Providence Hospital Announces Advances in Diabetic Eye Disease Detection and Treatment

September 4, 2014 8:59 pm Published by

September 4, 2014 Mobile, Alabama—Providence Hospital today announced two important developments in the treatment of diabetic retinopathy: IRIS screening technology and small incision retinal surgery.

Diabetic retinopathy is the leading cause of legal blindness among working age adults in the United States. Most often, irreversible vision loss occurs because the patients do not seek medical attention for the eye complications of diabetes until they have advanced disease and significant vision loss. Repairing advanced complications and rehabilitating vision are much more costly and invasive than treating early disease and stabilizing vision.

IRIS screening facilitates the detection of diabetic eye disease. The technology is safe, noninvasive and very effective to determine if diabetic eye complications exist and if these complications require treatment. The retinal imaging takes two to three minutes to complete, does not require eye drops, and is performed in the doctor’s office at Mobile Diagnostic Center. IRIS’s innovative technology permits both noninvasive testing and rapid results within five to ten minutes of the initial reading using sophisticated artificial intelligence. A confirmatory report is electronically forwarded to the referring physician within 24 hours. According to retinal specialist and founder of IRIS, Dr. Sunil Gupta, “IRIS represents groundbreaking technology that will allow patients to have diabetic eye disease detected early and accurately to prevent significant vision loss.”

Small incision retinal surgery improves the hospital’s ability to treat severe diabetic retinopathy. The most aggressive form of diabetic retinopathy, proliferative, can result in bleeding into the eye, vitreous hemorrhage, and ultimately retinal detachment. The advent of small incision retinal surgery has allowed retinal specialists to treat these severe complications less invasively. Just five to ten years ago, the standard of care required incisions and stitching to access the sensitive structures in the back of the eye. Then, a no stitch procedure was developed, where the openings made to access the back of the eye were significantly smaller, just less than 1 millimeter. Similar to most surgeries, improved outcomes and faster recovery are associated with decreased incision size.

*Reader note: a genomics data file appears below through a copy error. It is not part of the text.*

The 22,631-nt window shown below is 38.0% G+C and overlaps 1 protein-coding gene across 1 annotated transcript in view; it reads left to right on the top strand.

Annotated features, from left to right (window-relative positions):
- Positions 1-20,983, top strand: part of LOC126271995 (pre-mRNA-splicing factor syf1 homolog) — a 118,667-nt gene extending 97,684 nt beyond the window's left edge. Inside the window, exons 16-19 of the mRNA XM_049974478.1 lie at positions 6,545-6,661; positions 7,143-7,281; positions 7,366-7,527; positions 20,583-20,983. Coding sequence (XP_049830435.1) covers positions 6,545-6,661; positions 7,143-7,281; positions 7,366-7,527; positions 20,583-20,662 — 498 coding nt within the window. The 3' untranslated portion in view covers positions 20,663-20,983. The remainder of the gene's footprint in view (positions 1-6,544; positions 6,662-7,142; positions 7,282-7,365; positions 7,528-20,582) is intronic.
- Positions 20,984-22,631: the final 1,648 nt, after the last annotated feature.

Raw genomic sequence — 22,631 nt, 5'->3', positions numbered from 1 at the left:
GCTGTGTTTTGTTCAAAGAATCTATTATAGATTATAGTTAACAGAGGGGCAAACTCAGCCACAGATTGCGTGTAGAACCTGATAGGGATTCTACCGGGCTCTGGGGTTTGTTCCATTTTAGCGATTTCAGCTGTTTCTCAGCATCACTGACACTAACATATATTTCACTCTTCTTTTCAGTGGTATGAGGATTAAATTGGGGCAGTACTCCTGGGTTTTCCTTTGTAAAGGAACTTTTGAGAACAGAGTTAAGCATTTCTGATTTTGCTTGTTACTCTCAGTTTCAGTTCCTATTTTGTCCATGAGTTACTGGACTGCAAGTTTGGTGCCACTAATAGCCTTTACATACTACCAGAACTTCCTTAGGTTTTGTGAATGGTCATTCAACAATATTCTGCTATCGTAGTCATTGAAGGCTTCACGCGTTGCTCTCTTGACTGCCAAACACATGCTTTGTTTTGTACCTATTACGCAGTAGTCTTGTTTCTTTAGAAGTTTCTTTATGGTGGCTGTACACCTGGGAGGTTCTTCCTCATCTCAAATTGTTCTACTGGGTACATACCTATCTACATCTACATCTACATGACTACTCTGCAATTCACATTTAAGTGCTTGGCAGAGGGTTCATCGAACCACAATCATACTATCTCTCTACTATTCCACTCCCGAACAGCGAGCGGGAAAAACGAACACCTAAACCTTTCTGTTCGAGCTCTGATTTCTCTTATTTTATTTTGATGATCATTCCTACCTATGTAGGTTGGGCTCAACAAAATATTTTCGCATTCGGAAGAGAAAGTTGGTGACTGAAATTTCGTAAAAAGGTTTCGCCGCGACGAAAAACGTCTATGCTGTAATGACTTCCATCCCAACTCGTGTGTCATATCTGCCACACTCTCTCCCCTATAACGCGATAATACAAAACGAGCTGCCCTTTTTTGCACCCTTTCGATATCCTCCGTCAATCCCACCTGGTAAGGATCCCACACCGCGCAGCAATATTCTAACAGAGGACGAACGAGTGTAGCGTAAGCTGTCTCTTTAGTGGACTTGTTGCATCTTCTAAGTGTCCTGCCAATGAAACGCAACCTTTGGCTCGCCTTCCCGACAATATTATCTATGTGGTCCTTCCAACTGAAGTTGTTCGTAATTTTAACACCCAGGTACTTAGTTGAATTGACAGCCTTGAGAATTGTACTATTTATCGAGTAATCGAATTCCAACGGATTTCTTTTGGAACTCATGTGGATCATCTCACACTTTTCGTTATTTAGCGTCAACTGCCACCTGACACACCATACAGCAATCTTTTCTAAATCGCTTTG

Now, Providence Hospital is one of the first centers in the country to offer 27 gauge retinal surgery with the Constellation retinal machine. The openings made into the eye with this new technology are only 0.4 mm, about half the thickness of a credit card, which permits a more precise and minimally invasive solution to even the most complex and severe diabetic eye complications. Initial experience with this new surgical platform has been encouraging, according to Dr. Alan Franklin, a surgeon at Retina Specialty Institute. “This technology represents an important advance in our ability to treat many difficult retinal surgical problems with minimal trauma to the eye to achieve better results and faster recovery,” Dr. Franklin said.

Patient experience has been similarly positive, James Byrd, who had retinal surgery at Providence with this new instrumentation, said “The surgery was painless, and my vision improved significantly. I am quite pleased with the results.”

Clark Christianson, president and CEO of Providence Health System, said “Both the IRIS screening technology and micro-incision surgery represent important advances in the treatment of a common blinding disease, and demonstrate the significant commitment that Providence Hospital and the doctors at Retina Specialty Institute have made to improving the health of our diabetic patients.”


About Providence Hospital
Providence Hospital, a 349-bed facility, cares for more than 15,000 inpatients and 150,000 outpatients each year. Specialized services offered at Providence include cancer care, open-heart surgery, obstetrics, ophthalmic surgery, orthopedics, neurosciences, a freestanding rehabilitation and wellness center and an Outpatient Center with dedicated outpatient diagnostic services and surgical suites. Providence Health System, the parent corporation of Providence Hospital, is a member of Ascension Health, the nation’s largest non-profit and largest Catholic health system.

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Michael D. King
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